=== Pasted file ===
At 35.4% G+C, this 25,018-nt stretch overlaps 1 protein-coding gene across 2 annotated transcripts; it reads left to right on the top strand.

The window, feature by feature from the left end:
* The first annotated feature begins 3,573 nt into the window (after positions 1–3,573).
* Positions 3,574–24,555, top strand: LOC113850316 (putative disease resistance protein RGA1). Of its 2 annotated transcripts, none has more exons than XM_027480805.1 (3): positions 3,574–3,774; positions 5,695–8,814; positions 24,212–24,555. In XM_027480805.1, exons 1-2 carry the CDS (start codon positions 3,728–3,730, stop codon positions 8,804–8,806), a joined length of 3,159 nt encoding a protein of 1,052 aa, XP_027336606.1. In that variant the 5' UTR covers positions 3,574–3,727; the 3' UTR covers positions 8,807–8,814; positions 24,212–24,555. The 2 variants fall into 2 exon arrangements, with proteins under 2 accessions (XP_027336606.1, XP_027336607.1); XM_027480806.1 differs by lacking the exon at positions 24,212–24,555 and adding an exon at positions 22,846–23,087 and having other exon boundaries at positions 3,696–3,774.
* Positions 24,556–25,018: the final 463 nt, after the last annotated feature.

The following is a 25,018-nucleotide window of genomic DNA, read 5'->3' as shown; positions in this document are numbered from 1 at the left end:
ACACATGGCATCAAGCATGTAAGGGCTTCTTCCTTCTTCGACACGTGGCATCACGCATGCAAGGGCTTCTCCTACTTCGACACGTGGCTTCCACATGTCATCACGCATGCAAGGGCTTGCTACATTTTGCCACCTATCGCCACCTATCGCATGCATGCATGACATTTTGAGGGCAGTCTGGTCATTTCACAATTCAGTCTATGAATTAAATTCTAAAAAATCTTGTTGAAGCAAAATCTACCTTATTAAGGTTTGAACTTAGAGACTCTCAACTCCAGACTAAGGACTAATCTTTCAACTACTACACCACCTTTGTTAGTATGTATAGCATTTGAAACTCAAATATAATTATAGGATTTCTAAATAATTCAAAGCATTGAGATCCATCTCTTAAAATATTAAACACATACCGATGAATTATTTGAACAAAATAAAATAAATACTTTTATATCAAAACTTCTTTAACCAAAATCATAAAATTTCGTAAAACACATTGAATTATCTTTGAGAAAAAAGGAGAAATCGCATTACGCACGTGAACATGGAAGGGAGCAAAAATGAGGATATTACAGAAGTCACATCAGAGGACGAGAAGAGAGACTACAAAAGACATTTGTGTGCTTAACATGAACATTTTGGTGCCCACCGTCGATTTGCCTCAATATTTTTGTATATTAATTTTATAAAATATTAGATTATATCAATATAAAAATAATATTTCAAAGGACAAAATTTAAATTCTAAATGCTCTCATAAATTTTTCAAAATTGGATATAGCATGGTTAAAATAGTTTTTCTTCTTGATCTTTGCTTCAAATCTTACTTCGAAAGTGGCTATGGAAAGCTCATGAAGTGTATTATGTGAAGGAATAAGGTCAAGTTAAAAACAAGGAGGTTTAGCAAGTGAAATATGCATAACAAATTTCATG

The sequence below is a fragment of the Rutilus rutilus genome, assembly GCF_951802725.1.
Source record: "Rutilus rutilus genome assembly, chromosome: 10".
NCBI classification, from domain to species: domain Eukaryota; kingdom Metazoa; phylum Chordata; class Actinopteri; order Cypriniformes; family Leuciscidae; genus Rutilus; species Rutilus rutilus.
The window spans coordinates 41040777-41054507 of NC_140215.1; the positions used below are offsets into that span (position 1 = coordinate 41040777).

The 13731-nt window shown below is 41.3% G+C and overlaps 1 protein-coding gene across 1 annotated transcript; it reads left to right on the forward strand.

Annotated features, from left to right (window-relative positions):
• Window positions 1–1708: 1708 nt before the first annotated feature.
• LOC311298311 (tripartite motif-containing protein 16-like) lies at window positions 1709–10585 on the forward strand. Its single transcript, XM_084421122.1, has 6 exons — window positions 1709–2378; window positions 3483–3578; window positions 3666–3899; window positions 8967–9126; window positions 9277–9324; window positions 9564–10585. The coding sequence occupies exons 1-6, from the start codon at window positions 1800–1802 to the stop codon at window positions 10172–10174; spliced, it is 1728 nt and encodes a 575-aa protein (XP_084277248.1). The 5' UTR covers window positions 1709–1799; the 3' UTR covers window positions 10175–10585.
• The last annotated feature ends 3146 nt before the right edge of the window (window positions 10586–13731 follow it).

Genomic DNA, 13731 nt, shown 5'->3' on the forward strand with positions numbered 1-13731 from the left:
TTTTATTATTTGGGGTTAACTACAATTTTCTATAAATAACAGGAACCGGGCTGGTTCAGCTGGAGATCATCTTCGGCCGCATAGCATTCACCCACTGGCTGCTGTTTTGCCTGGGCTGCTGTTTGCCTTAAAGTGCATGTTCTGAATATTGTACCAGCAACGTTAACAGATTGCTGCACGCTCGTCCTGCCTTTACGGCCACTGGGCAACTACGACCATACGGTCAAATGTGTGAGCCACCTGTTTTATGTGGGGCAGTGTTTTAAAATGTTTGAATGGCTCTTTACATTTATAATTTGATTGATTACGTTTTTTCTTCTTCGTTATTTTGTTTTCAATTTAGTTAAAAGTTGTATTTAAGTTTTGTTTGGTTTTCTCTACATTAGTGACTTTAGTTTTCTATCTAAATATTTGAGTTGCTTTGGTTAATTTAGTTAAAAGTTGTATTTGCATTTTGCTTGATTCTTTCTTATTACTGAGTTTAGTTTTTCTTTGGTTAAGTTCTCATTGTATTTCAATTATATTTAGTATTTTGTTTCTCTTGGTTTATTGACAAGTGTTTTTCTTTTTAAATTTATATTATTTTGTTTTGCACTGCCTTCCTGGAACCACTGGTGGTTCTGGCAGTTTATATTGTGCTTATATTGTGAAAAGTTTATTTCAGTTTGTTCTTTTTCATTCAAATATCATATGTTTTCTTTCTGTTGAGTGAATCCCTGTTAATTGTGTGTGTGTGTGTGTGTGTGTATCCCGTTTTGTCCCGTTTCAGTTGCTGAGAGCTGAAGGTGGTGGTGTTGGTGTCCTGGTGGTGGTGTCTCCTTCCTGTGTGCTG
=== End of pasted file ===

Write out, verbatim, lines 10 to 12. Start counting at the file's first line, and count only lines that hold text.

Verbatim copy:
NCBI classification, from domain to species: domain Eukaryota; kingdom Metazoa; phylum Chordata; class Actinopteri; order Cypriniformes; family Leuciscidae; genus Rutilus; species Rutilus rutilus.
The window spans coordinates 41040777-41054507 of NC_140215.1; the positions used below are offsets into that span (position 1 = coordinate 41040777).

The 13731-nt window shown below is 41.3% G+C and overlaps 1 protein-coding gene across 1 annotated transcript; it reads left to right on the forward strand.